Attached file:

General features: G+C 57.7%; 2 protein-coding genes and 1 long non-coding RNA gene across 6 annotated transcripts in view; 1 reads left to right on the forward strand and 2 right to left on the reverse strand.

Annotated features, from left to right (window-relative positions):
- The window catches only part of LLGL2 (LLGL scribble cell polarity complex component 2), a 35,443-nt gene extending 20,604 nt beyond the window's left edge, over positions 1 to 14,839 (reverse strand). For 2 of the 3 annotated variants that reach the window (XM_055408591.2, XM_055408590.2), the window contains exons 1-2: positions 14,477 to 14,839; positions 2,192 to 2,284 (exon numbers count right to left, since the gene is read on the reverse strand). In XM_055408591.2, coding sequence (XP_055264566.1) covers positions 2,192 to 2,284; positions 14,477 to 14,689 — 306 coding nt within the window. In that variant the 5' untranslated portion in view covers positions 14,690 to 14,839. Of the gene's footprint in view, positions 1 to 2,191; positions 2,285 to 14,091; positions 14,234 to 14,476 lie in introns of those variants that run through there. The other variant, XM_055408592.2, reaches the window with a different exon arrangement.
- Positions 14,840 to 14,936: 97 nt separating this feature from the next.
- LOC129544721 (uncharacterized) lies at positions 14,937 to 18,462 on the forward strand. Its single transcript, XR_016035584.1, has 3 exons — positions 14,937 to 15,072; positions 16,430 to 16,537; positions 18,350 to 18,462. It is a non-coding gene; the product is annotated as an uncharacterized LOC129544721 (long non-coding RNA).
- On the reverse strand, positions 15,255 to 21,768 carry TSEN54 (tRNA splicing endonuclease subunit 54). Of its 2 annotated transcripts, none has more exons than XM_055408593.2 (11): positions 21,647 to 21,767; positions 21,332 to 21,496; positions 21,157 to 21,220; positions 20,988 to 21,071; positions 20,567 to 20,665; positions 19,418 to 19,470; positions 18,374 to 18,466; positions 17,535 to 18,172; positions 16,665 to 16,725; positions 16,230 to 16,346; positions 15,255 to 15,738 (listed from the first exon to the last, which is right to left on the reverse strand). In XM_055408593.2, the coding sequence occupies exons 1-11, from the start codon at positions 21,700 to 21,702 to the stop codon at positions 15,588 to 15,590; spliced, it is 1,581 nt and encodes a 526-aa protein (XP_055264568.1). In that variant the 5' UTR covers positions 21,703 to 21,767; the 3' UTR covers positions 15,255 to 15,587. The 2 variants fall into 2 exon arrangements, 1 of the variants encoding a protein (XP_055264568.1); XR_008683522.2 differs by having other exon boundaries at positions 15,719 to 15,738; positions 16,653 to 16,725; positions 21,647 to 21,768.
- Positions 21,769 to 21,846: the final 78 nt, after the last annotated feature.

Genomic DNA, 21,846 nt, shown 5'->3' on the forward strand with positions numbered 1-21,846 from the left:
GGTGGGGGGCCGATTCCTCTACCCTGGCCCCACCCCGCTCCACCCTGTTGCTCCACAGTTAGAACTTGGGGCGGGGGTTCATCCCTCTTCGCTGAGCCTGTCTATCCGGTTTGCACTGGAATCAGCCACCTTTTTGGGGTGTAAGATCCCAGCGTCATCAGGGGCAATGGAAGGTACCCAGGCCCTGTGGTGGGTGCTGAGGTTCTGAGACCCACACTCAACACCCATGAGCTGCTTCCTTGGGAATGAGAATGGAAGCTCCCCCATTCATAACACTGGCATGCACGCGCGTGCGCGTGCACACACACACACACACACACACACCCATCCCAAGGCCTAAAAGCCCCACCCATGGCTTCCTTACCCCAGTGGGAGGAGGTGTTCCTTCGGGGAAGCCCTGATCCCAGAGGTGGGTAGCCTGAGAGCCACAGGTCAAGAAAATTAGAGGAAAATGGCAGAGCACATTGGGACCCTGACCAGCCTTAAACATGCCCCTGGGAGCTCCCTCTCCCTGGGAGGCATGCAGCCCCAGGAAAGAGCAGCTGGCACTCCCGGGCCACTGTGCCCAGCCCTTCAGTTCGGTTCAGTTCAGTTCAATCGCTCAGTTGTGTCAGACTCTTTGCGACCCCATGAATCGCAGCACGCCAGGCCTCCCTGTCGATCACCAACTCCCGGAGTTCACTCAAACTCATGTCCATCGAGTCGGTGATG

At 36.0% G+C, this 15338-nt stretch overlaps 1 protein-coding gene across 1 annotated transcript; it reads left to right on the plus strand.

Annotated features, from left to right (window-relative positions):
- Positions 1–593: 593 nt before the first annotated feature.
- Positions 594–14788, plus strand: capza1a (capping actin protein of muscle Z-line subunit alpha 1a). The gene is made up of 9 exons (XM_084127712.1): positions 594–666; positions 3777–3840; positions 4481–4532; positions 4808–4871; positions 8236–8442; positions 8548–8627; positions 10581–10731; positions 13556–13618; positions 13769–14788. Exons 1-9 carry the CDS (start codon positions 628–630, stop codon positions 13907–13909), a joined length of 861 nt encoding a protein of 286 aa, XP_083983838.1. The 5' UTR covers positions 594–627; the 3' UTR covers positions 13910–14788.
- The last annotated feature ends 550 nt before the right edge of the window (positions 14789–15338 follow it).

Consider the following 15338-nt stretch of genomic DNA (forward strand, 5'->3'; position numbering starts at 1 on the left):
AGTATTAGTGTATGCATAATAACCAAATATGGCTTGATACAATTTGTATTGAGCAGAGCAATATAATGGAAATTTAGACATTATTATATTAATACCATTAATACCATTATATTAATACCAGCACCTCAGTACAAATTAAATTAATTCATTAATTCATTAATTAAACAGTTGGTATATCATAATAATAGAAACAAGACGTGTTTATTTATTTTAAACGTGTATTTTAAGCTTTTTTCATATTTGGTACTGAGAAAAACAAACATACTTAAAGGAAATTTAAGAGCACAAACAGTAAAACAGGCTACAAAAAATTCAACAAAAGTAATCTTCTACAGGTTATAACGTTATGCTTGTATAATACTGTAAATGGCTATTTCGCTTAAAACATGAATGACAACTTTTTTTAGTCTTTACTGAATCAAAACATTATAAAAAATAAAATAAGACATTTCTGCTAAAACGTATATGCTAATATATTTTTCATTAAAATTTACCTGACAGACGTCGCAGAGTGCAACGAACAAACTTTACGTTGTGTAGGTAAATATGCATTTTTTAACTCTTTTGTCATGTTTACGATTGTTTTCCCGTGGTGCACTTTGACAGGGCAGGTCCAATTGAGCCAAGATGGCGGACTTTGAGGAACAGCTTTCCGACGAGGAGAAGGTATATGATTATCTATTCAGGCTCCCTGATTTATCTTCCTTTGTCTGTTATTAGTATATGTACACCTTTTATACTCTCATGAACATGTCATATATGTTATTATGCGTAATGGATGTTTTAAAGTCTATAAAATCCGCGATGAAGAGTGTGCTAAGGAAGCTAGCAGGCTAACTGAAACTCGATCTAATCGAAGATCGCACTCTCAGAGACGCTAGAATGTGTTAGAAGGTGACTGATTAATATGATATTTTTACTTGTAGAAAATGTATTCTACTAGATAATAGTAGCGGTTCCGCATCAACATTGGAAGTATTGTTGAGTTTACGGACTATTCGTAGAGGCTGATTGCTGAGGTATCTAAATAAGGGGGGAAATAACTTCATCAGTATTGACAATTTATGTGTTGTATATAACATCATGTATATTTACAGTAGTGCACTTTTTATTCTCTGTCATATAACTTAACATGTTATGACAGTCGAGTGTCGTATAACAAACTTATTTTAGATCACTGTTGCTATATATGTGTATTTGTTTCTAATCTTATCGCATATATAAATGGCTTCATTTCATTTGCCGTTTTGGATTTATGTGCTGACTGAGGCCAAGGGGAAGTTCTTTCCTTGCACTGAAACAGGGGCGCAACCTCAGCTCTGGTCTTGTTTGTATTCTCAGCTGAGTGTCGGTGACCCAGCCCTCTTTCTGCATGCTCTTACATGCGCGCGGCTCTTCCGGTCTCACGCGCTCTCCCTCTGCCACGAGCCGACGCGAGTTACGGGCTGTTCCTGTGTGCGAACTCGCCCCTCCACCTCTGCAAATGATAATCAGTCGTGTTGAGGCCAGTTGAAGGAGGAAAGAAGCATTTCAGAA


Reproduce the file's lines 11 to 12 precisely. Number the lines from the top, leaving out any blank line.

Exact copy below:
Annotated features, from left to right (window-relative positions):
- Positions 1–593: 593 nt before the first annotated feature.